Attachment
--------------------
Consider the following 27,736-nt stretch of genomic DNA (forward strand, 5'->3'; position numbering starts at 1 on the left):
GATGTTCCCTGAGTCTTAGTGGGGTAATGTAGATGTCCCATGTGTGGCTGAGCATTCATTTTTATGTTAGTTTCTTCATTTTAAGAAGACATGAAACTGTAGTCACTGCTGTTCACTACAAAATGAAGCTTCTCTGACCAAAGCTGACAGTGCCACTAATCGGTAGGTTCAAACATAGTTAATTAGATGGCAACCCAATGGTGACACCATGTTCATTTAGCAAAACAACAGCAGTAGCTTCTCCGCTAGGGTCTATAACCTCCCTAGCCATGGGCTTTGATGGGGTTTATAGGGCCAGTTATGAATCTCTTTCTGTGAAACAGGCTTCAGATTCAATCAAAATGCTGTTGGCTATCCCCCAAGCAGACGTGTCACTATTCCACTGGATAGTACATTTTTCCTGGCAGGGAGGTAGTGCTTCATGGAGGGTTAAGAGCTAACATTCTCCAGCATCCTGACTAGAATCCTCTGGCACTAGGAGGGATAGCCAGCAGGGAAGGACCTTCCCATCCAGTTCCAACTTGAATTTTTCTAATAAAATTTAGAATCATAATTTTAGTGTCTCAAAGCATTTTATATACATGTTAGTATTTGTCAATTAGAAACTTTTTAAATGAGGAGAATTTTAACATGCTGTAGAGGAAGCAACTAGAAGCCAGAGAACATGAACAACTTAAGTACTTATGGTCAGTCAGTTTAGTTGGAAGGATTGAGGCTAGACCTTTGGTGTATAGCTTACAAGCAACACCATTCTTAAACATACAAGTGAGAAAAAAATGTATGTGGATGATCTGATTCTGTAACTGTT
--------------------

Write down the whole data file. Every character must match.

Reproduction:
Consider the following 27,736-nt stretch of genomic DNA (forward strand, 5'->3'; position numbering starts at 1 on the left):
GATGTTCCCTGAGTCTTAGTGGGGTAATGTAGATGTCCCATGTGTGGCTGAGCATTCATTTTTATGTTAGTTTCTTCATTTTAAGAAGACATGAAACTGTAGTCACTGCTGTTCACTACAAAATGAAGCTTCTCTGACCAAAGCTGACAGTGCCACTAATCGGTAGGTTCAAACATAGTTAATTAGATGGCAACCCAATGGTGACACCATGTTCATTTAGCAAAACAACAGCAGTAGCTTCTCCGCTAGGGTCTATAACCTCCCTAGCCATGGGCTTTGATGGGGTTTATAGGGCCAGTTATGAATCTCTTTCTGTGAAACAGGCTTCAGATTCAATCAAAATGCTGTTGGCTATCCCCCAAGCAGACGTGTCACTATTCCACTGGATAGTACATTTTTCCTGGCAGGGAGGTAGTGCTTCATGGAGGGTTAAGAGCTAACATTCTCCAGCATCCTGACTAGAATCCTCTGGCACTAGGAGGGATAGCCAGCAGGGAAGGACCTTCCCATCCAGTTCCAACTTGAATTTTTCTAATAAAATTTAGAATCATAATTTTAGTGTCTCAAAGCATTTTATATACATGTTAGTATTTGTCAATTAGAAACTTTTTAAATGAGGAGAATTTTAACATGCTGTAGAGGAAGCAACTAGAAGCCAGAGAACATGAACAACTTAAGTACTTATGGTCAGTCAGTTTAGTTGGAAGGATTGAGGCTAGACCTTTGGTGTATAGCTTACAAGCAACACCATTCTTAAACATACAAGTGAGAAAAAAATGTATGTGGATGATCTGATTCTGTAACTGTT